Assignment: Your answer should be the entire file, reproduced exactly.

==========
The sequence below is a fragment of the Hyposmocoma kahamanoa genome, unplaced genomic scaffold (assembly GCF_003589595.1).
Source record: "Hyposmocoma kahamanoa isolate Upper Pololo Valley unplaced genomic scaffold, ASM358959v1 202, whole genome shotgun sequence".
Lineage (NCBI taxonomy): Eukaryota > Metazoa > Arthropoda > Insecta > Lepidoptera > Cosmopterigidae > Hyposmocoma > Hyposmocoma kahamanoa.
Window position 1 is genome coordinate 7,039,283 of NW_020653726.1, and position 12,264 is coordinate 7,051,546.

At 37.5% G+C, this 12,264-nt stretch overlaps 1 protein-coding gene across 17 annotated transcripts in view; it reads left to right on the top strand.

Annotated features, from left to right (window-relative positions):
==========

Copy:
The sequence below is a fragment of the Hyposmocoma kahamanoa genome, unplaced genomic scaffold (assembly GCF_003589595.1).
Source record: "Hyposmocoma kahamanoa isolate Upper Pololo Valley unplaced genomic scaffold, ASM358959v1 202, whole genome shotgun sequence".
Lineage (NCBI taxonomy): Eukaryota > Metazoa > Arthropoda > Insecta > Lepidoptera > Cosmopterigidae > Hyposmocoma > Hyposmocoma kahamanoa.
Window position 1 is genome coordinate 7,039,283 of NW_020653726.1, and position 12,264 is coordinate 7,051,546.

At 37.5% G+C, this 12,264-nt stretch overlaps 1 protein-coding gene across 17 annotated transcripts in view; it reads left to right on the top strand.

Annotated features, from left to right (window-relative positions):